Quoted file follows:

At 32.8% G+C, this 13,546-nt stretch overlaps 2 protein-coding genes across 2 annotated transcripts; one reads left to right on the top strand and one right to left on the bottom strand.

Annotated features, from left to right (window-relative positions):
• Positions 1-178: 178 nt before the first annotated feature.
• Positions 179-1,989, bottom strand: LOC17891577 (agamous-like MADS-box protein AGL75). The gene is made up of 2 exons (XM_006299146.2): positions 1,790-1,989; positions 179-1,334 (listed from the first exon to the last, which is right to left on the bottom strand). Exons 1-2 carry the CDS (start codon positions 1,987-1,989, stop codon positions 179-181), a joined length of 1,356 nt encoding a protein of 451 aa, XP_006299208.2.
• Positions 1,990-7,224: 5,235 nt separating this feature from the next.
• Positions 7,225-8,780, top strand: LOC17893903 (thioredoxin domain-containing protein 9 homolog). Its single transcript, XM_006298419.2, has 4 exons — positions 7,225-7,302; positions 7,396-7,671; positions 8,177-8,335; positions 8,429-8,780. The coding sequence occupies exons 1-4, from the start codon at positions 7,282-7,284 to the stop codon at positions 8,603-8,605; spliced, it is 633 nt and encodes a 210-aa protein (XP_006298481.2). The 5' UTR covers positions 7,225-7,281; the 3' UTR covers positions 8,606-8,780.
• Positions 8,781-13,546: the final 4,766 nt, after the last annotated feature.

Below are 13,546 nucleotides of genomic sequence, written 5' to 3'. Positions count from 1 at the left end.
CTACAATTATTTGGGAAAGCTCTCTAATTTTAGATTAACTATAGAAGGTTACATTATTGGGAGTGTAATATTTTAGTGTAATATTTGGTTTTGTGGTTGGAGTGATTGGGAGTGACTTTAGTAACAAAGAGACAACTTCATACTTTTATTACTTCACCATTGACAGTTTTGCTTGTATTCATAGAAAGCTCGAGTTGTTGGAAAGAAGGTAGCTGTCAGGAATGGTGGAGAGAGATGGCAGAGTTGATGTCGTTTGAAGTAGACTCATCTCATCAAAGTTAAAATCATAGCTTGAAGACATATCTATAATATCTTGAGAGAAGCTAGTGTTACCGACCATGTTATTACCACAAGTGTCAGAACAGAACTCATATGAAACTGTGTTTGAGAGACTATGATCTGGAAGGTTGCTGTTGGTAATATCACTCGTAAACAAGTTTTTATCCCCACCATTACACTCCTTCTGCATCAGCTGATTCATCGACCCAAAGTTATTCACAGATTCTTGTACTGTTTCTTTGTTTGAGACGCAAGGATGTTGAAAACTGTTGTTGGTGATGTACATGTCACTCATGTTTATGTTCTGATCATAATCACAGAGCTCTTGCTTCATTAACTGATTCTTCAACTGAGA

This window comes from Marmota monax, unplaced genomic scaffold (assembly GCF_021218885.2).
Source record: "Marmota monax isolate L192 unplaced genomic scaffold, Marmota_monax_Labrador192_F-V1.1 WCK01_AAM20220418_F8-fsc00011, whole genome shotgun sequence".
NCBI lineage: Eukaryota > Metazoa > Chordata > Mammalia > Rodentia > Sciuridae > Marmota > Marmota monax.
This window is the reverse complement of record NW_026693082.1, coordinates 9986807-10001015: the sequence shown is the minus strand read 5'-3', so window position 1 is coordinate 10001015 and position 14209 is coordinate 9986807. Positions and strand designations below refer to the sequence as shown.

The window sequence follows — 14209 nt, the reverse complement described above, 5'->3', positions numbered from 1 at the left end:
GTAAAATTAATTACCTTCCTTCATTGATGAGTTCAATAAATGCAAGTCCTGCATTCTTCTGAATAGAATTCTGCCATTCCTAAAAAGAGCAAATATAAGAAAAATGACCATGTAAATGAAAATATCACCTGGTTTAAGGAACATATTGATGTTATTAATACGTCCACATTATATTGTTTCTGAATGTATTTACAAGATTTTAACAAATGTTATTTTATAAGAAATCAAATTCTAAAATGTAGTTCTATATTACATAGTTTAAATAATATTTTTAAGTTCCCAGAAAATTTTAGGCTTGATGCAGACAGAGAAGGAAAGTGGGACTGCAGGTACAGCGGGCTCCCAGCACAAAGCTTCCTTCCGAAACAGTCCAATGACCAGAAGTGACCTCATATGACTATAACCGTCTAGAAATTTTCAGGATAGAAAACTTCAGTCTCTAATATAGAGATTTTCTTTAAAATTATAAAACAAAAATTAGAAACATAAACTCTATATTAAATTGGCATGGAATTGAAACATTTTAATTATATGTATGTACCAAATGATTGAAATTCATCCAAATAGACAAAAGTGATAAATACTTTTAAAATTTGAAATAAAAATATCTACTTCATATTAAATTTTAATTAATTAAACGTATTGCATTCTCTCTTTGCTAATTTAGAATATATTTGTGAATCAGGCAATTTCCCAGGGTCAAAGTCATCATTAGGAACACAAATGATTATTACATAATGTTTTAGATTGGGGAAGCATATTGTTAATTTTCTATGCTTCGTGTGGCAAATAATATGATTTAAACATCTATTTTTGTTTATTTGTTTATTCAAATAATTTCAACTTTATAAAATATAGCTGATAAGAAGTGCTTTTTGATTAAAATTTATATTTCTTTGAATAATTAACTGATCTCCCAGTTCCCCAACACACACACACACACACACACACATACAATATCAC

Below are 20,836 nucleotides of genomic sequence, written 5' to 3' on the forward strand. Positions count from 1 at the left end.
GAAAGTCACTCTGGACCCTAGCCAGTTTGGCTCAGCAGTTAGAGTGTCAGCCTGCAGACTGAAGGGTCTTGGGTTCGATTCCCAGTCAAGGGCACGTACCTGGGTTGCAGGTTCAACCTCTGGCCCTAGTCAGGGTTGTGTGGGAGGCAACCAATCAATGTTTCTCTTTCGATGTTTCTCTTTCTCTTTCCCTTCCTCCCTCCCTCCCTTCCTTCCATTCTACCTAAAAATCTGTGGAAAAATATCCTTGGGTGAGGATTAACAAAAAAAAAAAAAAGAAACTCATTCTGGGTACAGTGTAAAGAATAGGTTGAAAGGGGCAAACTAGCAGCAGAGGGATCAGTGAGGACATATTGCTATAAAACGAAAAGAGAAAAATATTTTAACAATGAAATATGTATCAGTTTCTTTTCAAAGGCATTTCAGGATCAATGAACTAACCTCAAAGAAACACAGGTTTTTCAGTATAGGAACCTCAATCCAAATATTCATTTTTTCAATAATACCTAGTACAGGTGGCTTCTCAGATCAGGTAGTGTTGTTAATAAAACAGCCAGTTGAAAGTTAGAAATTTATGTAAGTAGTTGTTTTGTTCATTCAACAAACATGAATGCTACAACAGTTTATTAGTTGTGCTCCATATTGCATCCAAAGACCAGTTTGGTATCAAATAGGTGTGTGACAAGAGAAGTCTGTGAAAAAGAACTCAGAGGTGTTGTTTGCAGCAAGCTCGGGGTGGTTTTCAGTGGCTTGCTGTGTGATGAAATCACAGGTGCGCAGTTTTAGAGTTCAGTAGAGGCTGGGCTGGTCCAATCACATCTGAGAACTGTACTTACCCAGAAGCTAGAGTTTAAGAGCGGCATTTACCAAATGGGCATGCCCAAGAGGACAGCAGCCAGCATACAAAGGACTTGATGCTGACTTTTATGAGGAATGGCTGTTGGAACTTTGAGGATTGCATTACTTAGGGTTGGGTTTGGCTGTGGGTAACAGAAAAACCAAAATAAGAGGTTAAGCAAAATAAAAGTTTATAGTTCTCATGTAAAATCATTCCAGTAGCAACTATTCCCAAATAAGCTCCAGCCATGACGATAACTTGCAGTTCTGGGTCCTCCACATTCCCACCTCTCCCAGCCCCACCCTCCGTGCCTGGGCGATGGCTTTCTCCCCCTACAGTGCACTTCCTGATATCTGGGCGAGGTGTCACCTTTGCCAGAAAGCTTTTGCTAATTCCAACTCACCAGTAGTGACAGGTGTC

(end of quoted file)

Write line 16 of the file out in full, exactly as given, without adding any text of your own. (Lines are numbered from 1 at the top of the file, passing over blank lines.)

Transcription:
Below are 20,836 nucleotides of genomic sequence, written 5' to 3' on the forward strand. Positions count from 1 at the left end.